In 34 patients the percentage and evolution stage of crescents, the presence of glomerular necrosis, the degree or severity of arteriosclerosis, as well as the extent of tubulointerstitial infiltration, interstial fibrosis and tubular atrophy were assessed. Monoclonal antibodies were used to identify infiltrating macrophages, α-SMA(+) and PCNA(+) cells, the expression of integrins α3β1 and LFA-1β, the adhesion molecule ICAM-1, the growth factor TGF-β1 and the terminal complement component C5b-9.


24 pts (70.6%) showed a complete or partial response to the treatment. The follow-up period was 20 ± 22 months. At multivariate analysis, serum CRP (p = 0.024), the intensity of tubular expression of C5b-9 (p < 0.0001) as well as the extent of glomerular and tubular expression of α3β1 integrin (p = 0.001 and 0.008 respectively) independently predicted the response to treatment. The response rate was better in ANCA(+) pts (p = 0.008). The extent of interstitial infiltrate (p < 0.0001), the severity of tubulointerstitial fibrosis (p < 0.0001) and the severity of tubular TGF-β1 expression (p < 0.0001) were independent predictors of long term outcome of renal function.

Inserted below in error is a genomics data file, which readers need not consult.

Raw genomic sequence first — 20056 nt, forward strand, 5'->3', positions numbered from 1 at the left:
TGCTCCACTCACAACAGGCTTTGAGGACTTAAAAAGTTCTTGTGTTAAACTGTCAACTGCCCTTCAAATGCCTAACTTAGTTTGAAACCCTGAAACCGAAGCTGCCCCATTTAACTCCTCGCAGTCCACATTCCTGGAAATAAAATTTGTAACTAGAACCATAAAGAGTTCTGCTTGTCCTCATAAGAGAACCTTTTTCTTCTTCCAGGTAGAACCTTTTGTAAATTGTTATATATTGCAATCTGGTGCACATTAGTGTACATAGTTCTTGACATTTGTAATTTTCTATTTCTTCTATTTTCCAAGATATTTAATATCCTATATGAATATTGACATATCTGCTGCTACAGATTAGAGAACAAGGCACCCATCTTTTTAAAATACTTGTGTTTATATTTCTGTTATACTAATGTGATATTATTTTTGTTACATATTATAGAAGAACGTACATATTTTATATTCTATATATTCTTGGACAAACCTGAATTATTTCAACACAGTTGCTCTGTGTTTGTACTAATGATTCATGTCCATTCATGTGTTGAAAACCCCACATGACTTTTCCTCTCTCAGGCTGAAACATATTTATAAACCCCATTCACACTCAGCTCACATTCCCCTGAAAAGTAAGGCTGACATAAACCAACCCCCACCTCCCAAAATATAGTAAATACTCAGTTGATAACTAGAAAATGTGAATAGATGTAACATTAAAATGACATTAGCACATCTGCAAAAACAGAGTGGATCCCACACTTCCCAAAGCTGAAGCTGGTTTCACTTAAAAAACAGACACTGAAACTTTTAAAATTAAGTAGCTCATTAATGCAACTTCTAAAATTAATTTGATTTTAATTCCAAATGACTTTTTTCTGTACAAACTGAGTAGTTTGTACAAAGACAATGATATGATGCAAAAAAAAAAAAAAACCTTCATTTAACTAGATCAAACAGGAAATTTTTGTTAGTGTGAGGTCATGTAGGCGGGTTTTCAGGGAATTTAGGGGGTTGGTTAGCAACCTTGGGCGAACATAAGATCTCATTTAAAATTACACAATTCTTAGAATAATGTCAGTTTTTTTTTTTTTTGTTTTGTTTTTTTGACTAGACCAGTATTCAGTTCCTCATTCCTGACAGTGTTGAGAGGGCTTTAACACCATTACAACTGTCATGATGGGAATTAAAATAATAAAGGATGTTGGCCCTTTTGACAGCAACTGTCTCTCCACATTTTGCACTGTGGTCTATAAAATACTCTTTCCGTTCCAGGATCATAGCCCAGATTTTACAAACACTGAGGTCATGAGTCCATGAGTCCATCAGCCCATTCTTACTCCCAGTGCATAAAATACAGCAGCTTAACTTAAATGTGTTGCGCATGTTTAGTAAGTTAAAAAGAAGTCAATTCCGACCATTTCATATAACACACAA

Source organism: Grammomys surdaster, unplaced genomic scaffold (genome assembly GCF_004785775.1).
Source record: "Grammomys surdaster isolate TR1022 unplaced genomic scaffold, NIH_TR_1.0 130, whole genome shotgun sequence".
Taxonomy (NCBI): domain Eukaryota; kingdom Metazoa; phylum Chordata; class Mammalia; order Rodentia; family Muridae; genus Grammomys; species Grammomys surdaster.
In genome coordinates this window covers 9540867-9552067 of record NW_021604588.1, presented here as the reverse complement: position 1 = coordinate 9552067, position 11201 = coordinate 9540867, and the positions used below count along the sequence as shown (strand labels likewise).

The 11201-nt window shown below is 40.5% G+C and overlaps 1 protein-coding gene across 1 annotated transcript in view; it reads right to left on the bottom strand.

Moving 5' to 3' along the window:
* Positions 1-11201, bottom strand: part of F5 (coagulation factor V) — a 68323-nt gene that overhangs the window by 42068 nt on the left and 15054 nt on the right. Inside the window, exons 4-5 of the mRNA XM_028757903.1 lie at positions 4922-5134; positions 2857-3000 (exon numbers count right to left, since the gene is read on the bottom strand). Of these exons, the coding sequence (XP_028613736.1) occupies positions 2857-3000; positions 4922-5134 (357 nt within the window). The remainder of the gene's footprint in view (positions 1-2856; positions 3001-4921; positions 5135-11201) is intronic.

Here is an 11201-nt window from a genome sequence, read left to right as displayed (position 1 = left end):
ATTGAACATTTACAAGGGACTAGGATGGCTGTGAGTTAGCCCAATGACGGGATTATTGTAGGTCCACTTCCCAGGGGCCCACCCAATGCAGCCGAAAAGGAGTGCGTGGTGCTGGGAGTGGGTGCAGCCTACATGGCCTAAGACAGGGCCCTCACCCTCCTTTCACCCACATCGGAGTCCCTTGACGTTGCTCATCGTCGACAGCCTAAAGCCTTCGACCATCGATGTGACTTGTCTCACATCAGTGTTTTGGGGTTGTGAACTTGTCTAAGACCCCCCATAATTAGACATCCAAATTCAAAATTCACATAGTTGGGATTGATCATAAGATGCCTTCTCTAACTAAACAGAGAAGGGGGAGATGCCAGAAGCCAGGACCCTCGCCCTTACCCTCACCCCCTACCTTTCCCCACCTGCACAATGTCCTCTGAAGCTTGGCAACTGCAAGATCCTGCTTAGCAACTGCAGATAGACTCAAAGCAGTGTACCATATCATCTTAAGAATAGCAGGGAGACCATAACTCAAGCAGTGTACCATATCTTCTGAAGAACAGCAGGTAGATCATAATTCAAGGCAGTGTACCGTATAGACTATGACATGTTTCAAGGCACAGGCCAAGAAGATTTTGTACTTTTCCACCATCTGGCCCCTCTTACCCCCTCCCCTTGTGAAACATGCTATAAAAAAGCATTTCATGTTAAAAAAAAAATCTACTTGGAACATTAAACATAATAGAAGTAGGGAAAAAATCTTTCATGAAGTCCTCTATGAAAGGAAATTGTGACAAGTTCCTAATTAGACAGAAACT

Patients with ANCA-associated renal vasculitis seem to respond better to the treatment. Acute phase reactants, such as CRP, implying a more intense parenchymal inflammatory reaction, as well as the intensity of the de novo expression of C5b-9 and the glomerular and tubular expression of α3β1 integrin predict the response to therapy. The severity of TIN lesions and of the tubulo-interstitial TGF-β1 and C5b-9 expression predict an unfavourable outcome.